Brexit Bulletin: Banks in No Rush to Leave London

The finance sector reacts to Brexit, while the Chancellor faces pressure over his next move.

European Bank Stocks Gain on HSBC Confidence Boost

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The chief executives of HSBC and Societe Generale see no urgency to move employees from London following the U.K.’s vote to leave the European Union.

HSBC’s Stuart Gulliver told Bloomberg it’s too early to tell which parts of his business will be affected by Brexit, so there will be no rush decision on London staffing.

Societe Generale will adapt “when the time comes,” Frederic Oudea said in BFM radio interview.

Perhaps more surprising: Standard Chartered CEO Bill Winters said it’s even possible a Brexit deal wouldn’t impact the financial industry. 

HSBC today removed a target of surpassing 10 percent return on equity by the end of 2017, citing economic and political uncertainties. Chairman Douglas Flint noted “exceptional volatility” after the referendum as his bank tried to reverse a stock slump by announcing a $2.5 billion share buyback.

Some See London Threat ...

London’s role as a financial hub still risks being undermined if the U.K. loses the right to sell its financial products and services freely around the EU, lobby group TheCityUK said on Wednesday. 

European companies that have come to rely on banks in London to raise capital and for complex financial advice will also suffer if something approximating so-called passporting rights is not part of the Brexit deal, the group said.

... And U.S. Repercussions

Bespoke Investment Group calculates that 49 percent of U.S. companies that reported during the first half of the earnings season mentioned Brexit. Financials led the way with 71 percent of them discussing the vote, while energy and consumer staples made the fewest references to it.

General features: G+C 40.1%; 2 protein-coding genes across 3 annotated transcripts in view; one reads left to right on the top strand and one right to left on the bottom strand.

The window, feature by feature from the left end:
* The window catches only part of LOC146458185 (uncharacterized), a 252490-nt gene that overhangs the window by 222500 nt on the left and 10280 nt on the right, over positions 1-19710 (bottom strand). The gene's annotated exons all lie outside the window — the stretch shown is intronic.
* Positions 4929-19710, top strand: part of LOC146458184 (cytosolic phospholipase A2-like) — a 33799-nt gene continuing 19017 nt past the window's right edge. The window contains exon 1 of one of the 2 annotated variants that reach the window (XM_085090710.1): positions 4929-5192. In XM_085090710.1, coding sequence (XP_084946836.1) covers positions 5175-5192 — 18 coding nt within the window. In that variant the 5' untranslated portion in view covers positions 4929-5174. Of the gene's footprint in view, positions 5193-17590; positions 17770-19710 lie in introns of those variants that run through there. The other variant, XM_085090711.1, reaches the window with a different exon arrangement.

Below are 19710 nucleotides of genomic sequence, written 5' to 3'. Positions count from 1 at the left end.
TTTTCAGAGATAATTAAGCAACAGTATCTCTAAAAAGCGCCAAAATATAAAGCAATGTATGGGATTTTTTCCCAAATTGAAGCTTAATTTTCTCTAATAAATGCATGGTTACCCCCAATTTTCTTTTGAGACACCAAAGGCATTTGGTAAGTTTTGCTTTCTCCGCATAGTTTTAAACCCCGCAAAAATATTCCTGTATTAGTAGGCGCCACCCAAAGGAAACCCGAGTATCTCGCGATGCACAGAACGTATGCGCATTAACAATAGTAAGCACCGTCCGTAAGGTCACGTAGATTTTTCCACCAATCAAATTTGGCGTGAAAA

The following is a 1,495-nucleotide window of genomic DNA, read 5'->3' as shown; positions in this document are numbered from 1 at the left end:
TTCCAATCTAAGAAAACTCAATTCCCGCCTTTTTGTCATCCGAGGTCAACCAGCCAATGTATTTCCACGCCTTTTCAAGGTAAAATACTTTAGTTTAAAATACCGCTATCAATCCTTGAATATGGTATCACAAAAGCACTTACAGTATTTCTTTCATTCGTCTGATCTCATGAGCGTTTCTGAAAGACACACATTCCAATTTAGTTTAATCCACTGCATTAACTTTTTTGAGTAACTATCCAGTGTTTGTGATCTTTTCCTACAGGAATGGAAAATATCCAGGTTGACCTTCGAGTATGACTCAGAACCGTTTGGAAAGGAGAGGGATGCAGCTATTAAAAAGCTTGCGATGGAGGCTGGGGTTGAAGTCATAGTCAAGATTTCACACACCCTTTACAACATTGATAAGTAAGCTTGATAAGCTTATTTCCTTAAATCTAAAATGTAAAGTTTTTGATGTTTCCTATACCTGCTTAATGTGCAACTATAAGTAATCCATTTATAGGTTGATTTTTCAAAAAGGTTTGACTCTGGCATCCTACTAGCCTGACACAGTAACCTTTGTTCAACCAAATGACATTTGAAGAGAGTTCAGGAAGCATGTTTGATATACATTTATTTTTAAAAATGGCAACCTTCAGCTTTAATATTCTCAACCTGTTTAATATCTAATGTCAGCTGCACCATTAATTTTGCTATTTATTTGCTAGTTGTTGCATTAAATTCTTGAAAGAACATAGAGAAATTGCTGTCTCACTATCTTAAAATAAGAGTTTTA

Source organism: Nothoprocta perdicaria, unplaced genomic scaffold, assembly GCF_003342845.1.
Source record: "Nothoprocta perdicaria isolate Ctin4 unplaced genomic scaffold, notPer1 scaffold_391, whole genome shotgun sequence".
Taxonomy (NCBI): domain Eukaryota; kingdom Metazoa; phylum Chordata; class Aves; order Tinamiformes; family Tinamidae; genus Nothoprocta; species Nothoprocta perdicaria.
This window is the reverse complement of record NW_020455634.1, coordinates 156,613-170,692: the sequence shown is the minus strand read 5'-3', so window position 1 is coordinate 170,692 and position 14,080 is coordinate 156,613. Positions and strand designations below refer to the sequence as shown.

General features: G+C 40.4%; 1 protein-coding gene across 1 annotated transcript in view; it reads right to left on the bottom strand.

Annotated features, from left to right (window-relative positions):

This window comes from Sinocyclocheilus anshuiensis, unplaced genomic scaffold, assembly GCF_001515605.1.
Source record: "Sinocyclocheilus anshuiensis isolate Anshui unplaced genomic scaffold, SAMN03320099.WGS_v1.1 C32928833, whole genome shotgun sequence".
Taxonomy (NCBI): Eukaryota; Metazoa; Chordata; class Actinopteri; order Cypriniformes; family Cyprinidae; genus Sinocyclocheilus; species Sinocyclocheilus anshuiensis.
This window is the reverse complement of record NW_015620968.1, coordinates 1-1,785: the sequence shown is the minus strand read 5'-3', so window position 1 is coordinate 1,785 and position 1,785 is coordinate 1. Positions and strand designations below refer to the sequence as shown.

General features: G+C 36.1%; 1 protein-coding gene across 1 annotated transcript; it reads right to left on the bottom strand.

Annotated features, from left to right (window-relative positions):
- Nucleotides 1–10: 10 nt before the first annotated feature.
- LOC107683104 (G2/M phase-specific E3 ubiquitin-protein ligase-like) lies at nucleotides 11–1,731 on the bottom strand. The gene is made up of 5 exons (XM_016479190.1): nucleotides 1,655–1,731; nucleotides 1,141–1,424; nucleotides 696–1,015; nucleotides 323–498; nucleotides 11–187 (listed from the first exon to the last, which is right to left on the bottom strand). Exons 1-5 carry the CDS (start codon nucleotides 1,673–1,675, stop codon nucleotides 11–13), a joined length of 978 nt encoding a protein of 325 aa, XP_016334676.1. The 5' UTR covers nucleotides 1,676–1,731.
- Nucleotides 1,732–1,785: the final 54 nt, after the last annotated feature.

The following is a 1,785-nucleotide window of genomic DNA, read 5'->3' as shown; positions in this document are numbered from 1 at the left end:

Meanwhile, China is watching the decision to delay a joint nuclear power project as an early test of Prime Minister Theresa May’s commitment to a “golden era” of relations promised by her predecessor.

Pressure on Hammond

Even as Bank of England Governor Mark Carney prepares to provide fresh monetary stimulus on Thursday, former central bankers are calling on Chancellor of the Exchequer Philip Hammond to do his bit for the economy with fiscal policy.

“The bank is in a much more constrained position in a world where monetary policy is likely to be less effective,” former Deputy Governor Charlie Bean said at a conference organized by Fathom Consulting on Wednesday.

Economist Charles Goodhart, who also once worked at the bank, said at the same event that “we do need a short-run fiscal impulse; the problem is how we get there” without worsening the government’s long-term finances. Hammond has promised to “reset” fiscal policy later this year.

Scott Hamilton of Bloomberg details Carney's options, from rate cuts to corporate bond purchases.

Adding to the arguments for action, data today showed Britain’s services sector, the largest part of the economy, is shrinking at the fastest pace in seven years

By contrast, euro-area economic output accelerated to the highest in six months, signaling manufacturers and services providers on the continent are shrugging off Brexit concerns. Still, German parts-maker Continental said U.K. car sales would probably drop in the second half. 

On the Markets

The pound dropped on speculation the Bank of England will ease policy, while European stocks were little changed. The shares of clothes retailer Next rose after it said it had seen little evidence of Brexit fears inhibiting consumers.  A gauge of global stocks fell for a third day as a rebound in European banks failed to trigger a broader recovery, and oil held below $40 a barrel. Futures on the S&P 500 and Dow Jones Industrial Averaged weakened in overnight trading.


Gilt yields may not spike even if the government does loosen fiscal policy. That’s because bondholders reckon the Bank of England stimulus will be enough to support the world’s best performing bond market of 2016, write Bloomberg's Lukanyo Mnyanda and Anchalee Worrachate.

And Finally...

Charles Goodhart has a tongue-in-cheek investment strategy in case Brexit marks the start of surging isolationism and protectionism around the world. “Take out an option in New Zealand land and buy a ticket to New Zealand two years hence,” he said. “Get somewhere well away from where we are.”

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